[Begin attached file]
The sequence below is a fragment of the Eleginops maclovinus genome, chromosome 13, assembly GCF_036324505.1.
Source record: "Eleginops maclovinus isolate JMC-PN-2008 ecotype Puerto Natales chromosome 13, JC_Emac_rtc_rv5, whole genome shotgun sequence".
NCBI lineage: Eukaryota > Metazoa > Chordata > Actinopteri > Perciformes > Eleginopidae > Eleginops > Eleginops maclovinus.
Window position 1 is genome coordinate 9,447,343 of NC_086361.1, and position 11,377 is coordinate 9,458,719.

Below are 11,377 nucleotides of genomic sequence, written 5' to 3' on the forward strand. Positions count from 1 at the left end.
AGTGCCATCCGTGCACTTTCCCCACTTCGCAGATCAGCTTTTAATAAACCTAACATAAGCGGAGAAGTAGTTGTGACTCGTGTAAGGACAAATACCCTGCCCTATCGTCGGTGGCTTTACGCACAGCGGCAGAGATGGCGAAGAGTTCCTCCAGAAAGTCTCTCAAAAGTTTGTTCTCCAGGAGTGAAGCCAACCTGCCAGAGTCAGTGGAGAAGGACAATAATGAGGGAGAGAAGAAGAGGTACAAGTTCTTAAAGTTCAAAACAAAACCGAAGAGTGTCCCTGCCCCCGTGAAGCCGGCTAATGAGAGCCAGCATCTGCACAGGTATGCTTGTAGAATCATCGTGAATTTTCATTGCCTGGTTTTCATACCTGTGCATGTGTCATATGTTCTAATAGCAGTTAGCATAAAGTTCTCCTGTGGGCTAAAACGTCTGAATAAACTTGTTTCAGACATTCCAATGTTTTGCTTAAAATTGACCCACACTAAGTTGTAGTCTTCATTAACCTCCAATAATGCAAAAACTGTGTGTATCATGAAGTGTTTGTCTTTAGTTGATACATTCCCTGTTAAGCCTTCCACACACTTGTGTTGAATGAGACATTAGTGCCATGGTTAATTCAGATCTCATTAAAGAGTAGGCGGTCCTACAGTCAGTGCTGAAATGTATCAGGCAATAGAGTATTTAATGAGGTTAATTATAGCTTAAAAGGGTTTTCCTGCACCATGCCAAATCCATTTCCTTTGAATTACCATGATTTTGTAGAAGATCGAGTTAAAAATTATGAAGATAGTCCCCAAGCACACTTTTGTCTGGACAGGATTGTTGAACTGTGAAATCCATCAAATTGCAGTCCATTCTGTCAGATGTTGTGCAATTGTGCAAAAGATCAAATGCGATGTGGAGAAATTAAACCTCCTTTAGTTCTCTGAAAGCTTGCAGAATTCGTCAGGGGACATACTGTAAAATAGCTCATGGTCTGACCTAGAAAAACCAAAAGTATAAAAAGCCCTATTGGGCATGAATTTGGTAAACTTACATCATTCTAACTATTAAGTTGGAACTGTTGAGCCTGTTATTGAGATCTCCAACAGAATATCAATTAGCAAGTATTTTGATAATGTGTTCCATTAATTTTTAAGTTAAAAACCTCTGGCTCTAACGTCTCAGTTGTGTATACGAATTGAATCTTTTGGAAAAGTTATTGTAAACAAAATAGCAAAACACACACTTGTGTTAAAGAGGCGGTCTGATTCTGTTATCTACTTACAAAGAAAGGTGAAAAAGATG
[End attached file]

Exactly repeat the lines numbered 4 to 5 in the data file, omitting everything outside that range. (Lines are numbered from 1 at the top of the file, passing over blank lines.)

Window position 1 is genome coordinate 9,447,343 of NC_086361.1, and position 11,377 is coordinate 9,458,719.

Below are 11,377 nucleotides of genomic sequence, written 5' to 3' on the forward strand. Positions count from 1 at the left end.